The Islamic Republic also wants relief from economic sanctions in return for any nuclear concessions it makes that could allay the West's suspicions that its nuclear fuel-making program has military rather than its stated civilian goals.
Foreign ministers from the six nations negotiating with Iran waded into the previous talks on Nov. 7-9 and came close to winning concessions from Iran, which they count on to reduce the risk of Iran achieving a nuclear weapons capability.
Politically charged details
In the days running up to the talks, policymakers from the six powers said an interim accord on confidence-building steps could be within reach to start a cautious process of detente with Iran and banish the spectre of a wider Middle East war.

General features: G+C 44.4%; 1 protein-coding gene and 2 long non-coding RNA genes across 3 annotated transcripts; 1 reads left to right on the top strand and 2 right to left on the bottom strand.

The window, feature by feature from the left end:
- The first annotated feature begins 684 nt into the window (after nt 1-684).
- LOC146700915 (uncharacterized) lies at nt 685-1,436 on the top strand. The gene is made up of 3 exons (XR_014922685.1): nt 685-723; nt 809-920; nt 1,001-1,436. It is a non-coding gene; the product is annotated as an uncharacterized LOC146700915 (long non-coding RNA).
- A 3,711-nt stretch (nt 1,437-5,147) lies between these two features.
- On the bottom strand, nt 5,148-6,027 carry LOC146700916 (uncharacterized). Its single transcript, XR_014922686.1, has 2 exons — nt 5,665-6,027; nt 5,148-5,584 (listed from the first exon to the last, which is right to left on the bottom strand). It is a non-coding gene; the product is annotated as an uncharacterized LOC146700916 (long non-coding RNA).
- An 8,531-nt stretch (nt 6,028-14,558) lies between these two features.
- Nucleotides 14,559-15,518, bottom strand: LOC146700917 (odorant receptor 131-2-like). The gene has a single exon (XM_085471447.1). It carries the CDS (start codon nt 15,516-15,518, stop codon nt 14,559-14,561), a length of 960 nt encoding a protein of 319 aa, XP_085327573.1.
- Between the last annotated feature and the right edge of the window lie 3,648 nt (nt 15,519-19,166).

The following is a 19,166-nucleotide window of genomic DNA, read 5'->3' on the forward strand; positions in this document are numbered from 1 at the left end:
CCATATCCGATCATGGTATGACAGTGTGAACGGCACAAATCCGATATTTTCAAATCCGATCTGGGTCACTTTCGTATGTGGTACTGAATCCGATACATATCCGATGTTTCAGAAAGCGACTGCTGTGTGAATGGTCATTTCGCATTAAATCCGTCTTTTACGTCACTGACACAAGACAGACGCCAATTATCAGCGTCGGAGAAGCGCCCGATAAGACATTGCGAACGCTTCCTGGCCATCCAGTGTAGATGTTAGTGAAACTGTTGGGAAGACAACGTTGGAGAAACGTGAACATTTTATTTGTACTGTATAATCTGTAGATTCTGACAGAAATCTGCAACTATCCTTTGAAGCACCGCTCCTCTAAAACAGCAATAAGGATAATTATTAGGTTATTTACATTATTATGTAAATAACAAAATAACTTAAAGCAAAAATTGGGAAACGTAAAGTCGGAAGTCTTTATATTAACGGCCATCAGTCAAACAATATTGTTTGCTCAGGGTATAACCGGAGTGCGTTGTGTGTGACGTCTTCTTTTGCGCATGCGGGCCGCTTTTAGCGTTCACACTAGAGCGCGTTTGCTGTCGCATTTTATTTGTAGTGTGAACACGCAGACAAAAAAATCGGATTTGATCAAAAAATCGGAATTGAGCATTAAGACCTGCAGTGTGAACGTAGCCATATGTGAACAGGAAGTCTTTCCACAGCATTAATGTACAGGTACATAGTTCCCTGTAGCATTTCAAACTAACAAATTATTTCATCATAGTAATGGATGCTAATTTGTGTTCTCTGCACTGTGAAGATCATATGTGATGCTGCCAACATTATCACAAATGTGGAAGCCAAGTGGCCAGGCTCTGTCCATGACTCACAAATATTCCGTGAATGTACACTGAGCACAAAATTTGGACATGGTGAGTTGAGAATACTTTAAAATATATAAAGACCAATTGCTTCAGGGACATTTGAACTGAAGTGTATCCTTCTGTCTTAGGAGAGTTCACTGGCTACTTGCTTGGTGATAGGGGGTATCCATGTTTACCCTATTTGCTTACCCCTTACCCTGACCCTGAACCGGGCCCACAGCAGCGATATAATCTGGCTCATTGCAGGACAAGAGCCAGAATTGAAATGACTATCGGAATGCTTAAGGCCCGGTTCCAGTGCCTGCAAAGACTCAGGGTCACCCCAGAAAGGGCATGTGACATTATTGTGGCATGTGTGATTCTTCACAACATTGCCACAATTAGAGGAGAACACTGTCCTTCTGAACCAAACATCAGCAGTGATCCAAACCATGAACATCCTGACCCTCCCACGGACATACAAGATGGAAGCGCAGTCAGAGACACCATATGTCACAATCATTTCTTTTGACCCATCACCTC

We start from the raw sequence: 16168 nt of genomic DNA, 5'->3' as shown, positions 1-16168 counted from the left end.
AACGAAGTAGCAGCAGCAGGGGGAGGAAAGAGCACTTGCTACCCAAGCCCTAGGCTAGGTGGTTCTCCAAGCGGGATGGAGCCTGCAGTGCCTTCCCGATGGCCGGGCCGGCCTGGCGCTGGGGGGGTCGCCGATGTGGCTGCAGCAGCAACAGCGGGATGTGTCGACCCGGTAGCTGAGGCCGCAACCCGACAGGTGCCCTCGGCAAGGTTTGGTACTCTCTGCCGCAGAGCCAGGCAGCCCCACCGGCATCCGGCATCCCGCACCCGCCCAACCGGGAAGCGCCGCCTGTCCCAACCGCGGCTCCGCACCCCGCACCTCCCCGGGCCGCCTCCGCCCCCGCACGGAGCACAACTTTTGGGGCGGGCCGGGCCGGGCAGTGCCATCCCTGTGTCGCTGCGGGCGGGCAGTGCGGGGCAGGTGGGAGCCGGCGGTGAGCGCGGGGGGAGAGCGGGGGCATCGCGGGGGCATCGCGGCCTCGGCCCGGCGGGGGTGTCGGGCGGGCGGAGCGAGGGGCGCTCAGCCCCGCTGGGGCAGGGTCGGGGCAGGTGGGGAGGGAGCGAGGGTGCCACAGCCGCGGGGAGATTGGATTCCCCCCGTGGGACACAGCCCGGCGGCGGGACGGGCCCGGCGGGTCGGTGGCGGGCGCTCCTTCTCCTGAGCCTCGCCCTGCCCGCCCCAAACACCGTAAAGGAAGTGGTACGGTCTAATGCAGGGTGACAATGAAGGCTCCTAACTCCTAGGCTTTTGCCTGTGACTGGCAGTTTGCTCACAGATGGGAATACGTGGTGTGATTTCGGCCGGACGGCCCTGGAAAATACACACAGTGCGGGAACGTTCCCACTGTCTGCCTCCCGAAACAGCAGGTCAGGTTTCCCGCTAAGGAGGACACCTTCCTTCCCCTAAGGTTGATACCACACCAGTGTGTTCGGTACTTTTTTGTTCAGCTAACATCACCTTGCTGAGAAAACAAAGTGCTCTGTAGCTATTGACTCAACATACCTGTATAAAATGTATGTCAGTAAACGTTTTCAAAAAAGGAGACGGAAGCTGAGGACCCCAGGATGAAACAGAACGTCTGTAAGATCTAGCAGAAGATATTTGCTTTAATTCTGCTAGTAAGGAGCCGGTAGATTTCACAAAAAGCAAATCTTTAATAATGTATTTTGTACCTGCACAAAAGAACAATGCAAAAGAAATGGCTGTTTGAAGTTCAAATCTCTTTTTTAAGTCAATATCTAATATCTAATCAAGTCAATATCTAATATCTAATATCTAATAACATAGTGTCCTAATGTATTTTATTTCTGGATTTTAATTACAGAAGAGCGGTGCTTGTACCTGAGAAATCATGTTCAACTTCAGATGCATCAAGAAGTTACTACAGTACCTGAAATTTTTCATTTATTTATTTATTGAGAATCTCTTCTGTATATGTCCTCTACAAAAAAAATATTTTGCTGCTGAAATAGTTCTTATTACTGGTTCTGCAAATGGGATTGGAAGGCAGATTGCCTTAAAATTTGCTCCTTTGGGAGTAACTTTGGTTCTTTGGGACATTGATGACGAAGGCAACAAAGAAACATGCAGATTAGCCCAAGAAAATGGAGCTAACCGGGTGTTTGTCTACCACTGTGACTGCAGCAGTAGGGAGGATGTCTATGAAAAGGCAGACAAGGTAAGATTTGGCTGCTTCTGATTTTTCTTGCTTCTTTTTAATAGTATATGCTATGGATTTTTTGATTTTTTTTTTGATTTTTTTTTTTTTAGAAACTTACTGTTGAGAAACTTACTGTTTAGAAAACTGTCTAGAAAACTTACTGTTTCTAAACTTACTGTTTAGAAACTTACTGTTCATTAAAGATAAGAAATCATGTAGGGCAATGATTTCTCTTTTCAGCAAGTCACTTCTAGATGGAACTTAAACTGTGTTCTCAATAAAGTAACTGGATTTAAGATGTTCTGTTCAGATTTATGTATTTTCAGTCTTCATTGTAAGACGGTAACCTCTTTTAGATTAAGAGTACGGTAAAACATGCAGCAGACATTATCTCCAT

Under discussion is Iranian suspension of some sensitive nuclear activities, above all medium-level uranium enrichment. Sanctions relief offered in return could involve releasing some Iranian funds frozen in foreign bank accounts and allowing trade in precious metals, petrochemicals and aircraft parts.
The United States might also agree to relax pressure on other countries not to buy Iranian oil. Tehran has made clear it wants more significant diluting of the sanctions blocking its oil exports and its use of the international banking system.
Diplomacy on Tehran's nuclear aspirations has revived remarkably since the election of Hassan Rouhani, a relative moderate, as president in June on promises of winning sanctions relief and diminishing Iran's international isolation.